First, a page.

Heating up the Desert (Literally!)

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A few weeks ago I found myself on my own in the kitchen of a middle-income American household. I looked around and all I could see were signs of unnecessarily wasted energy. Even though no one was in the kitchen before I entered, all the lights were on and the fan circulated while the window was wide open. The fridge that served two people was around two times the size of ours that fit four of us (the environmental footprint of fridges are enormous thus size really matters). There was even a separate fridge for wine. I love wine, but keeping wines cool for months before drinking them, just doesn’t make sense environmental-wise, especially in Arizona which faces energy shortages due to its current megadrought.

Based on my impressions, such negligence is absolutely common in the US which has been the most shocking experience for me since I arrived (well, in addition to homeless encampments in a such a prosperous country). There are numerous additional examples, like the one I had in Tucson. When we visited it in February, the weather was beautiful, the temperature was around 73 Fahrenheit (or 23 Celsius). We sat inside to have lunch and soon we felt freezing from the air-conditioning. Unfortunately this is pretty common in the U.S. However, this experience was more bizarre than an unnecessarily used air-conditioner: after we escaped the chilly eatery, I noticed another restaurant with empty tables outside that were heated with outdoor heaters. It just didn’t make sense why one restaurant cools its interior while the other heats up its empty terrace in the perfect spring weather.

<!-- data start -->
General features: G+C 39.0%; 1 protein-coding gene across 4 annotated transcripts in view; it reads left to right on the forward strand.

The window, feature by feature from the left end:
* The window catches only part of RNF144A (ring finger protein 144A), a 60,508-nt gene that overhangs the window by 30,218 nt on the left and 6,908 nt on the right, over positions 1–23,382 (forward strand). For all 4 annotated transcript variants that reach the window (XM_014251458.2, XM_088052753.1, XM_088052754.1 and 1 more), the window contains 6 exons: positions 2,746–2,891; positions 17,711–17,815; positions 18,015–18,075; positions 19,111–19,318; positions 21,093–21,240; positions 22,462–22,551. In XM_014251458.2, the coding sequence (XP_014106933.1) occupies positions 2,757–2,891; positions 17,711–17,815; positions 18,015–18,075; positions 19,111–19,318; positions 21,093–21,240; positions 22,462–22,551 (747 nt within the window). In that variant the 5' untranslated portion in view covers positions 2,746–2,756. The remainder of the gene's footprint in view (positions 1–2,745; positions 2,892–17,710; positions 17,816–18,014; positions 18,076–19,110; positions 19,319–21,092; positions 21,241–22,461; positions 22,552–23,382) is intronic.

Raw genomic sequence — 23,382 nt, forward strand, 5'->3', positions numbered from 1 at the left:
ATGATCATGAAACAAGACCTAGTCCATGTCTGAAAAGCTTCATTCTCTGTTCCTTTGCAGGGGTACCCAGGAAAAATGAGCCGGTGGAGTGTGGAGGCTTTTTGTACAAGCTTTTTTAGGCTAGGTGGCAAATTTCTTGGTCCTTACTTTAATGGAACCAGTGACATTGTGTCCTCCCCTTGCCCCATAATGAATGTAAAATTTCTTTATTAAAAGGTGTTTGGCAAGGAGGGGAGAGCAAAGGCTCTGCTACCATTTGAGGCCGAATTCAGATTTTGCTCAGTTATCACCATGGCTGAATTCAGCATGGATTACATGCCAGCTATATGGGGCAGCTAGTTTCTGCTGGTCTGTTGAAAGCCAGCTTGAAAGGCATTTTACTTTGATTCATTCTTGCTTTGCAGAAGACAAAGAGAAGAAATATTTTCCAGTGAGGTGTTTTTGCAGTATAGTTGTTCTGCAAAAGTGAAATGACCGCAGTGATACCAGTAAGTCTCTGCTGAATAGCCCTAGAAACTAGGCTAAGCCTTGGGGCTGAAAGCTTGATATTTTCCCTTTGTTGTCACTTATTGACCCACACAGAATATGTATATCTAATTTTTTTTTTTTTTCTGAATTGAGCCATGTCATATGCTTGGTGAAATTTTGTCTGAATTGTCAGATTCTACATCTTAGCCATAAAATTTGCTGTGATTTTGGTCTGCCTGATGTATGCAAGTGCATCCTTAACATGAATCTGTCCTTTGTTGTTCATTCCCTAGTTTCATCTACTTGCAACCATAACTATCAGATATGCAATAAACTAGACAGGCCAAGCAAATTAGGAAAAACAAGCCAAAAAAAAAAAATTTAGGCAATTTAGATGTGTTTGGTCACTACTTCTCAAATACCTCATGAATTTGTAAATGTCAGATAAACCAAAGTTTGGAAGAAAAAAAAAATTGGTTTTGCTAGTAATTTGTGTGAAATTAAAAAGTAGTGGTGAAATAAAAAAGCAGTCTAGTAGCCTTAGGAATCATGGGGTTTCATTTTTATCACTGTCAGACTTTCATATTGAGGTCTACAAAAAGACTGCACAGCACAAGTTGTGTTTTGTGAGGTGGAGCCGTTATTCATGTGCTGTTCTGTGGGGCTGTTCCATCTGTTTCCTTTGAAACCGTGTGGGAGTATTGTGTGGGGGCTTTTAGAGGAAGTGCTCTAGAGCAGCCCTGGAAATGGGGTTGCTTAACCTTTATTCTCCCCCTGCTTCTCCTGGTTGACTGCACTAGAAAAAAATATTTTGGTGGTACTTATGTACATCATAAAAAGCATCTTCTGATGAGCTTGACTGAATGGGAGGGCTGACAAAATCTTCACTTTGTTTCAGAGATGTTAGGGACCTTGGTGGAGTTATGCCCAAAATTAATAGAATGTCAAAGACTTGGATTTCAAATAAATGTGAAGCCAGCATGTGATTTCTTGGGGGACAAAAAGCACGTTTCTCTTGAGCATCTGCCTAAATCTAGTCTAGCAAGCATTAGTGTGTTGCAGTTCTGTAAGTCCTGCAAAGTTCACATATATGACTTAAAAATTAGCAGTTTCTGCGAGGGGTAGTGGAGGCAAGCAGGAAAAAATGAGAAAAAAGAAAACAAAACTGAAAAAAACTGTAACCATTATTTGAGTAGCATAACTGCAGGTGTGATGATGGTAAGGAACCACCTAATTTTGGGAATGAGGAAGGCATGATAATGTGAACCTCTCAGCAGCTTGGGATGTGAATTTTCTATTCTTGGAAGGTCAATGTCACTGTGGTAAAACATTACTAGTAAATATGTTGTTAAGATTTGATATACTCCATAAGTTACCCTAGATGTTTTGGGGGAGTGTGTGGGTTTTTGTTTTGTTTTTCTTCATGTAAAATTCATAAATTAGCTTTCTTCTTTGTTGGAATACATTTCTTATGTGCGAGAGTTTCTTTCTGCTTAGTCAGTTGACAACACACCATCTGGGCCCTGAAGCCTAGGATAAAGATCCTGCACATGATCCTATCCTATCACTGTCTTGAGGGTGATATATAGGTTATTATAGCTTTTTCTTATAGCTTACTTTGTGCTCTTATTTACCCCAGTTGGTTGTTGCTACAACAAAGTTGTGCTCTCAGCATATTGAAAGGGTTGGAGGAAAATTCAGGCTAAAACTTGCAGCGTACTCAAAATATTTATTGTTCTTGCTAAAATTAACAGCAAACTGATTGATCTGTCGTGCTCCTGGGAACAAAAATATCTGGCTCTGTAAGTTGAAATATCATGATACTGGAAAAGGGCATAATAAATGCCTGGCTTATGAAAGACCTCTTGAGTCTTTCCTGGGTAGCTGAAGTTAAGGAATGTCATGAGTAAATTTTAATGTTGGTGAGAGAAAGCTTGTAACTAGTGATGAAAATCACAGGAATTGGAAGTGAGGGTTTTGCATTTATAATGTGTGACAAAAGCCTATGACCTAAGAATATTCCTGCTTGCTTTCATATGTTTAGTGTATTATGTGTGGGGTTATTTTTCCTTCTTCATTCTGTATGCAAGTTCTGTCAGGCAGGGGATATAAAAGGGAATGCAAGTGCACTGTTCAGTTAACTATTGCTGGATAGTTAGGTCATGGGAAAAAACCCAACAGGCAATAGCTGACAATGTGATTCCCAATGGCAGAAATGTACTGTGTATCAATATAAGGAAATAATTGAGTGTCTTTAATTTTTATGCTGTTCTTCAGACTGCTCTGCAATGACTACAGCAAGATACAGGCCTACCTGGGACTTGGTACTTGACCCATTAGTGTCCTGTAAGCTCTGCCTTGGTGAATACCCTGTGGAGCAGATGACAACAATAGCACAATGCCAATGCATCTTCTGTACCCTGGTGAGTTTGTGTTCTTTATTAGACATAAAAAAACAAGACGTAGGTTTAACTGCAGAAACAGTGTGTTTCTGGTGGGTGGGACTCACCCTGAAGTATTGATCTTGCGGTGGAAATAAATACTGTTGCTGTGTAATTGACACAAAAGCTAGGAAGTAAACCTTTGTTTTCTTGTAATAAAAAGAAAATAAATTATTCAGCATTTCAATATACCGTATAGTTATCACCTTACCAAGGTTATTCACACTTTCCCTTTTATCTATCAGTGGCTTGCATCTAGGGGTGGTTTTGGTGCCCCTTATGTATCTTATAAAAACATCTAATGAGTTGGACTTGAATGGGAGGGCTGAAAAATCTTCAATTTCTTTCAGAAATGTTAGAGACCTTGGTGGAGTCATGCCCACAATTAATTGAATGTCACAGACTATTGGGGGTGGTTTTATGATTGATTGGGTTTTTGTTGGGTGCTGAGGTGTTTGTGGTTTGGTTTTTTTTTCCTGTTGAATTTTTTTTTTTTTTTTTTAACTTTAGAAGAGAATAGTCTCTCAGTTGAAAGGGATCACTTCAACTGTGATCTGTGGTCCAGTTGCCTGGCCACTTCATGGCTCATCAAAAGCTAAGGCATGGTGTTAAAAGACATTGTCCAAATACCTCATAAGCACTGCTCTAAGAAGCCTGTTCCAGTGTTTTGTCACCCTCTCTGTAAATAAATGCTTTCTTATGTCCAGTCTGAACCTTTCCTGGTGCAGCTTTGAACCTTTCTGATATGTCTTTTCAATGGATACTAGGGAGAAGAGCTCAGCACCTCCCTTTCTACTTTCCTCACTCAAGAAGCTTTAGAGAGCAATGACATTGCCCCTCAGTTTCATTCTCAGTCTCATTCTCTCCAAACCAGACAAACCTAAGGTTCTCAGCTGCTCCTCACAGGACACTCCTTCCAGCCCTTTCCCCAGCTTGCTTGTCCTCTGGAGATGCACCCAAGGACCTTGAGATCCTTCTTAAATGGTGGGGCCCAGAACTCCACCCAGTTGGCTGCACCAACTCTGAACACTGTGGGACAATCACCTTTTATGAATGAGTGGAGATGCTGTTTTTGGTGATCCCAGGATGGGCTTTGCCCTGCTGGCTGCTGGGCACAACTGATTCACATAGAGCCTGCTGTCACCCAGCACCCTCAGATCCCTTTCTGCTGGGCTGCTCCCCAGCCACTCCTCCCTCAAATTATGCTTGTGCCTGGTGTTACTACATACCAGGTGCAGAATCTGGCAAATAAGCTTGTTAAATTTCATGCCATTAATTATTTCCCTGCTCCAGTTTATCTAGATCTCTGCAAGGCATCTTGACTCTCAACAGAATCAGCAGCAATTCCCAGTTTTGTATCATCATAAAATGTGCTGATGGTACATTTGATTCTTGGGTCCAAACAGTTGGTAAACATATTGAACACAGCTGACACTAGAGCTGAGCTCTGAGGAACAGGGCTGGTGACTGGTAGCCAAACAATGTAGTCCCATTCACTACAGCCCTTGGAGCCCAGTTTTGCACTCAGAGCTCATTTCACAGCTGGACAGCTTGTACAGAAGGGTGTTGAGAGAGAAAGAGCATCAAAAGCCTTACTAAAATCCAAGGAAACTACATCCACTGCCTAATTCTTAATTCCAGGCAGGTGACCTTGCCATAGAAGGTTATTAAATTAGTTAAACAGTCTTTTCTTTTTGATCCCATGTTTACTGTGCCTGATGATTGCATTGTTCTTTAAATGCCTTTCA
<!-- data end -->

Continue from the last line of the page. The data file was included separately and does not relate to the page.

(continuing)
People wearing t-shirts, heaters heat up empty tables while queues for gelatos on the other side of the road

Heating the streets in the sunny, 70+ Fahrenheit weather is not unique here. They even heat the desert. I accompanied my wife to a trail run race in the desert. As the start was in the early morning, the organizers placed around five outdoor heaters to warm up the runners, but they didn’t switch them off even when the temperature rose up to 72 Fahrenheit and most people were in t-shirts. It was one of my most surreal experiences here to see how they contribute to global warming by literally heating up the desert. 

Desert, sun, people in t-shirts & shorts, heaters are on

These are just some extreme examples, but unfortunately, the problem is structural. In the primary school of my daughter, they exclusively use disposable plates and cutlery, but no crockery or glasses. Imagine how much waste generates only that school of more than 1000 students each day. Food waste is also enormous: my wife volunteers there during some lunches and many times food – even an apple or a chocolate milk, not to mention entire meals – ends up in the trash untouched. Arizona is number one in the country regarding food waste. While more than 40 million Americans face hunger in the US, about 40% of food is thrown away on average nationwide. As agriculture is responsible for around 30 percent of the total global emissions (have you heard of the big egg lobby), thus it is essential to reduce food waste in order to save the planet.